Lessons in Freedom: Responding to Discourse and Highlighting Banned Books
Last month we ran a promotion on social media to make readers aware of MGS Consulting’s new Read Banned Books section and encourage users to download a book journal. The interest was significant and the comments were plentiful. The best part is that, although there were differing views, the conversation was civil. Opposing views are expected and appropriate. The fact that the discourse was generally polite is critically important.
Some of the comments prompted my interest in the history of banned books. People asked specifics about banned books – particularly the how, when, where and why. Those thoughtful questions sent me searching for some answers.
The When + Why
It seems that books were banned as far back as the 1600s and in every century since. Generally, books were banned for religious reasons in the 17th century; to quiet the opinions of pro-abolitionists during the 1800s, and to prevent conversations about sexuality in the 1900s. More specific reasons for banning books include profanity, sexually explicit content, deviance, and content that was just troubling to some people.
Books are banned in both school libraries and in public libraries. The American Library Association (ALA) reports that there were more than 1200 books challenged in 2022. This number was almost double the number in 2021. A book challenge is defined by the ALA as an attempt to remove or restrict materials, based upon the objections of a person or group.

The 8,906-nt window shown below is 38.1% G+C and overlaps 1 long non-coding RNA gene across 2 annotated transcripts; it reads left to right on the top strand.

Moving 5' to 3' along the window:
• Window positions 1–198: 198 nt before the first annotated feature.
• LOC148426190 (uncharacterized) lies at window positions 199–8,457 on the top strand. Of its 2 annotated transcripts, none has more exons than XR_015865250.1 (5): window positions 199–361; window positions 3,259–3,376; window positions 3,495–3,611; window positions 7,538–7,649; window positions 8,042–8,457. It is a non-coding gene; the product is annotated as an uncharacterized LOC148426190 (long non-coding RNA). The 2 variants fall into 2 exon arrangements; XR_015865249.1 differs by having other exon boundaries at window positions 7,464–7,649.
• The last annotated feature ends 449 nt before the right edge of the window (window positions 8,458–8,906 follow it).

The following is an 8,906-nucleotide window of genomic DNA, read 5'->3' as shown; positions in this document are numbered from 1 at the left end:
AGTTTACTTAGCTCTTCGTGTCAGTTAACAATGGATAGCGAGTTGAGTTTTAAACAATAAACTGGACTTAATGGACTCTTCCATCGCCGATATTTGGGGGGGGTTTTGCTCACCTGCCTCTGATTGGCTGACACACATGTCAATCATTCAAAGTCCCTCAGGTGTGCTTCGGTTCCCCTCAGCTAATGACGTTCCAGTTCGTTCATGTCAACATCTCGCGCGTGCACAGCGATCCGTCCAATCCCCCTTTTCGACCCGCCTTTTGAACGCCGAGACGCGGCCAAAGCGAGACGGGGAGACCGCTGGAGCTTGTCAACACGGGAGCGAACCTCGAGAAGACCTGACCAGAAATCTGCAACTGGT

In a podcast transcription titled “Book Bans and What To Read in May” published by the New York Times on May 5, 2023, it was reported that “there was a sharp rise in book challenges across the United States that are increasingly targeting public libraries where they could affect not just the children’s section but also the books available to everyone in the community.” Of course, it is possible to purchase banned books from a bookstore, but booksellers can ban a title from being sold at their store if they choose.
A more extreme form of censorship is government-supported book burnings like what occurred in Nazi Germany in 1933. And, while it is not likely there will be an uprising of literary bonfires in the 21st century, it not unheard of, as Tennessee politician Jerry Saxton made clear last year.
The Free Speech Center at Middle Tennessee State University asserts that book banning is the most widespread form of censorship in the United States. Some view the need to censor certain books as public protection from the unwholesome influence of some topics. Others view book banning as a form of censorship that violates their first amendment rights to free speech.
Without question, a parent has the right to monitor what their children are reading and provide appropriate parameters. As New York Times best -selling author Jodi Picoult stated “There is absolutely nothing wrong with a parent deciding a certain book is not right for her child. There is a colossal problem with a parent deciding that, therefore, no child should be allowed to read it.” To date, 20 of her books have been banned from public high schools.
The Choice is Yours, For Now
Book banning is a form of control that is dangerous in a free society. It is not clear to me how books pose a threat. Reading a book does not fundamentally change a person. Rather, it is through turning the pages of a book that I have learned about the world around me. Books expand my lens and offer ideas that are not yet a part of my world view. I want to read about that which is unfamiliar, and I hope to always have the right, free of censorship, to do just that.
The American Library Association has marked October 1-7, 2023, as banned book week. The theme is “Let Freedom Read.” Use this as an opportunity to look for banned book titles and read one or two. Read them cover to cover before forming an opinion.